There was a time in the U.S. when public mea culpas were accompanied by resignations, firings, and a change in policy. But the baby-boomers have changed that. Never before in history have so many policy-makers done such harm, failed to admit the damage they’ve caused, and insisted their failures be rewarded with praise, sympathy, and more power to continue doing the same. The architects of the failed forever wars of the Bush-Clinton-Bush-Obama years are typical of this, as these same failed characters are now egging on a new, even more perilous war, in Ukraine.
But the lords of finance really take the cake on this account. Over the recent period, more and more wizards of finance, such as Fed Chairman Jerome Powell and Treasury Secretary Janet Yellen, have been forced to admit they were wrong about inflation, but will take responsibility neither for the hardship they are causing, nor for implementing the changes in policy necessary to reverse it. Congress performs no better. Democrats propose that the Fed print more money to finance more spending, and Republicans propose more austerity. The lords of Davos have just drowned themselves in an orgy of fear and panic, while JPMorgan Chase’s Jamie Dimon warns that an economic hurricane is coming--but he only suggests the financial equivalent of boarding up with plywood, since mass evacuation from the economy is not feasible.
Vladimir Putin, the favored scapegoat for Biden’s failed policy, pointed out in a speech to the St. Petersburg Economic Forum on June 6, that it is the policy of the Fed, not the war in Ukraine, that has caused inflation. The words of FDR’s first inaugural address are quite prescient today:
True they have tried, but their efforts have been cast in the pattern of an outworn tradition. Faced by failure of credit they have proposed only the lending of more money. Stripped of the lure of profit by which to induce our people to follow their false leadership, they have resorted to exhortations, pleading tearfully for restored confidence. They know only the rules of a generation of self-seekers. They have no vision, and when there is no vision the people perish.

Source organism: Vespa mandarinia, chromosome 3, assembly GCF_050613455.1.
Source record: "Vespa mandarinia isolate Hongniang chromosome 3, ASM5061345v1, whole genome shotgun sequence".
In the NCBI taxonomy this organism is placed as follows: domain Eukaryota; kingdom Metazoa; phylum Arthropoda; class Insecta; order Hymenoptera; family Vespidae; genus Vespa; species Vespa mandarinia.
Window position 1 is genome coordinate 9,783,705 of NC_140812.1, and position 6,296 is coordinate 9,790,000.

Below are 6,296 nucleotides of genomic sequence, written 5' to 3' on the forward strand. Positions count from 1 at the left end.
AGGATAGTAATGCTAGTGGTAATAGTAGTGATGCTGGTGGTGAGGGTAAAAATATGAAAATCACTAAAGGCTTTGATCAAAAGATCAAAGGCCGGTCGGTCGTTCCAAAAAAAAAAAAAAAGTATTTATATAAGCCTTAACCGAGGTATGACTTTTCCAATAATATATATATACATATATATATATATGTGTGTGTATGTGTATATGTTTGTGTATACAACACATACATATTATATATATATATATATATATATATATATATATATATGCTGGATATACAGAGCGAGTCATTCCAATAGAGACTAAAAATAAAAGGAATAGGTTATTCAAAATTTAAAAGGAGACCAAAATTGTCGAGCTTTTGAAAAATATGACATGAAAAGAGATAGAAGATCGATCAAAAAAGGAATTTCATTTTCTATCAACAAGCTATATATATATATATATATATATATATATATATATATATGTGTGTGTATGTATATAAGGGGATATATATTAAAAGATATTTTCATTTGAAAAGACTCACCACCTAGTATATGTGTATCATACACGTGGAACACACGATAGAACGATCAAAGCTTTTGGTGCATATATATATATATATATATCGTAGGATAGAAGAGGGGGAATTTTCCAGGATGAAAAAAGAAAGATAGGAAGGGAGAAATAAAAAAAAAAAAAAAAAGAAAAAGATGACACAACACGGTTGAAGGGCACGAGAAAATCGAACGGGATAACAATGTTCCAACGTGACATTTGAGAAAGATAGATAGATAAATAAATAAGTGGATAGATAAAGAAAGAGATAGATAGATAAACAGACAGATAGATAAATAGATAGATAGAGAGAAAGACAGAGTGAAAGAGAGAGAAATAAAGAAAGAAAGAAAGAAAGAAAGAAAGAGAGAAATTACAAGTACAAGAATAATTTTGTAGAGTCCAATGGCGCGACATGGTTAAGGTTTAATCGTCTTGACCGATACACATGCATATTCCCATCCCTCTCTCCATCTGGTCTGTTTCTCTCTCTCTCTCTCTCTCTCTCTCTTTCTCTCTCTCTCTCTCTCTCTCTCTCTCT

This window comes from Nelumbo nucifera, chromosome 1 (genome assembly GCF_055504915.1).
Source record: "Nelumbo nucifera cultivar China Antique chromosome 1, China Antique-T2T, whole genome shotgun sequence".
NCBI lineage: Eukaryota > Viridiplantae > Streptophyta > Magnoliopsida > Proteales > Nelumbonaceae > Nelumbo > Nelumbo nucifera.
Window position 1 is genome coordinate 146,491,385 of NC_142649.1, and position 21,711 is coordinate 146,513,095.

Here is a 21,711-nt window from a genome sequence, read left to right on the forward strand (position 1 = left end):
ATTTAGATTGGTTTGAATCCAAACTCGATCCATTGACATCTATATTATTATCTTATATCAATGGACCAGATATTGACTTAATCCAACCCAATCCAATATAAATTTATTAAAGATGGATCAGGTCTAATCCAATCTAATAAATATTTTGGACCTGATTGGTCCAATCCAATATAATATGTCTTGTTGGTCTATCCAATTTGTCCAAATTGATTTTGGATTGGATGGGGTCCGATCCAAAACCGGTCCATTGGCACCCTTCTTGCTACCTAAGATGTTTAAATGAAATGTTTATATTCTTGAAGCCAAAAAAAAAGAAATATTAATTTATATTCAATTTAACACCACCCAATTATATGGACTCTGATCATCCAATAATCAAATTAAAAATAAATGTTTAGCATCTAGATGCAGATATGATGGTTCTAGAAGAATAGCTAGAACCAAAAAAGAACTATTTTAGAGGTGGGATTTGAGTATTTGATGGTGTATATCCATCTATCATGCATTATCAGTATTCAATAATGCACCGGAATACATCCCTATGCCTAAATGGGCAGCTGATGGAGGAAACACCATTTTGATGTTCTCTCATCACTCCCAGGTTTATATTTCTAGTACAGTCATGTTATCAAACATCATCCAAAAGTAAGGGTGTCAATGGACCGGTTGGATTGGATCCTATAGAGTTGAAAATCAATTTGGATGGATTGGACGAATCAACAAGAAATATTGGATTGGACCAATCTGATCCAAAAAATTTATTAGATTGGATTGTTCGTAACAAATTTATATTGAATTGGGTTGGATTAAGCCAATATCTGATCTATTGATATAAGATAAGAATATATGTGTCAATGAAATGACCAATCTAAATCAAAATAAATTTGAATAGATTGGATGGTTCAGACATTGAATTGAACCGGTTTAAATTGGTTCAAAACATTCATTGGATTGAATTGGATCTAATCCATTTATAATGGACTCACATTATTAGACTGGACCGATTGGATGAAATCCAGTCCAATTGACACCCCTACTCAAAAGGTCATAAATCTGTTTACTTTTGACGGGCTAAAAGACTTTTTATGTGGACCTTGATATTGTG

The money changers have fled from their high seats in the temple of our civilization. We may now restore that temple to the ancient truths. The measure of the restoration lies in the extent to which we apply social values more noble than mere monetary profit.
Happiness lies not in the mere possession of money; it lies in the joy of achievement, in the thrill of creative effort. The joy and moral stimulation of work no longer must be forgotten in the mad chase of evanescent profits. These dark days will be worth all they cost us if they teach us that our true destiny is not to be ministered unto but to minister to ourselves and to our fellow men.
In the face of this calamity, interest in LaRouchePAC’s campaign to end the Federal Reserve System and return the United States to a Hamiltonian credit system is gaining steam. While LPAC organizers are finding substantial agreement that the Federal Reserve System should be ended, there is scant understanding of--but a growing eagerness to learn about--how a Hamiltonian credit system has worked in the successful periods of U.S. history, and how it could be organized today.